Josephine Kantan is a generator operator and mechanic at Phebe Hospital. She said she watched during the three weeks the solar array installation took place and was inspired to learn it for herself.

"Right now, (the solar array) is working perfectly," Kantan said. "We are learning about how PVs (photovoltaics) work, and the different ways in which you can do your connections. ... The knowledge I have taken in here, I want to go back and teach other people that will be willing to learn what I have learned in Minnesota for the two weeks that I've been here."

The RREAL training offered by nonprofit Solar Energy International will not only reach those in West Africa, but the knowledge it offers will make its way to southeastern Africa as well.

Muzalema Mwanza is a civil engineer from Siavonga, Zambia, who is also a fellow with the Mandela Washington Fellowship for Young African Leaders. Mwanza said she learned of RREAL while attending a fair about new energy in Minneapolis.

Siavonga is an off-grid community along the shores of Lake Kariba, the largest man-made reservoir in the world.

"We use a lot of alternative sources of energy, like diesel generators and candles and stuff," Mwanza said. "At the moment, solar power is focused a lot on high-income earners. So I'm hoping with the training I'll get, I'll be able to implement some projects within my community in collaboration with RREAL."

Mwanza's interest in alternative energy, she said, stems from a desire to solve challenges she and other women are experiencing with an aquaculture, or fish farming, initiative in the city.

"We have some challenges with cold storage and stuff like that," Mwanza said. "I'm hoping to go back home and also train other people and give them information on what we've been learning here, with the different modern technologies that we haven't seen back home. It'll definitely be a big boost to our setup back home, because not everyone has access to the kind of information that I'm getting here."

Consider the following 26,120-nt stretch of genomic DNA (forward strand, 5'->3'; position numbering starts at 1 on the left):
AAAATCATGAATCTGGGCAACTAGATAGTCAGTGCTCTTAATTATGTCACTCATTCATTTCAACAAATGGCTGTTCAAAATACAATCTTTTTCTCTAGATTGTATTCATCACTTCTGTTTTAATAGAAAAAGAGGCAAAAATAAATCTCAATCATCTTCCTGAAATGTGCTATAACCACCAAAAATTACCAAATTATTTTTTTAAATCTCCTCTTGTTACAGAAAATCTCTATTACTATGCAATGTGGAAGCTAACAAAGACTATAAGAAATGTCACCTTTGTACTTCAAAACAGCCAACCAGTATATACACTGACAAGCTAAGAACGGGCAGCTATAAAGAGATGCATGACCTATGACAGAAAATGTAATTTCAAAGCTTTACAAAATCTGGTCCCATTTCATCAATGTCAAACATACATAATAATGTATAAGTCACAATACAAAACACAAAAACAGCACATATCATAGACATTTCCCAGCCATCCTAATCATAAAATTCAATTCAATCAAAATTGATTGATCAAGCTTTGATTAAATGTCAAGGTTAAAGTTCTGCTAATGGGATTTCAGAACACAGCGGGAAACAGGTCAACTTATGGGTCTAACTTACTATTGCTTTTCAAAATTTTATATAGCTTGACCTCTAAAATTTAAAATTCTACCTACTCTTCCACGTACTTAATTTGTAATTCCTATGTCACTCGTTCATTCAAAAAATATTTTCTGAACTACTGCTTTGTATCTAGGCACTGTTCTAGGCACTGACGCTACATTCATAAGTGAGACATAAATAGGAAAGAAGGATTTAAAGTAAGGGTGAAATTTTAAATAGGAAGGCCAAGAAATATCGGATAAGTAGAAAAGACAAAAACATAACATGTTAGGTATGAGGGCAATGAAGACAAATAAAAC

Edens said the faith community and others in the Backus area have opened their homes and kitchens to the African visitors, ensuring they have a favorable and authentic Minnesota cultural experience.

"It is such a good news story," Edens said. "The community around here has stepped up to welcome the six trainees. ... It's just been amazing. It gives me goosebumps just telling about it."

While the training will last just two weeks, Edens has lofty goals for the effect the nonprofit will have on advancing clean energy and even diplomacy.

"Greater Minnesota is finding ways to partner across the globe, for the benefit of all of us," he said. "Diplomacy doesn't only take place from the U.S. State Department. It's about building bridges across continents. ... Workforce development is a way to throw a small pebble into a big pond and have ripples carry forward for a long time, so the impact of this training will bear fruit for decades and decades."

How to help

The Rural Renewable Energy Alliance is accepting donations to support its Skip the Grid program. Visit www.skipthegrid.org to learn more about the project and to donate. Visit https://tinyurl.com/SkiptheGrid to view RREAL's YouTube channel, which offers numerous videos about this project and others overseen by the organization.

For more information about Skip the Grid, contact RREAL at 218-947-3779.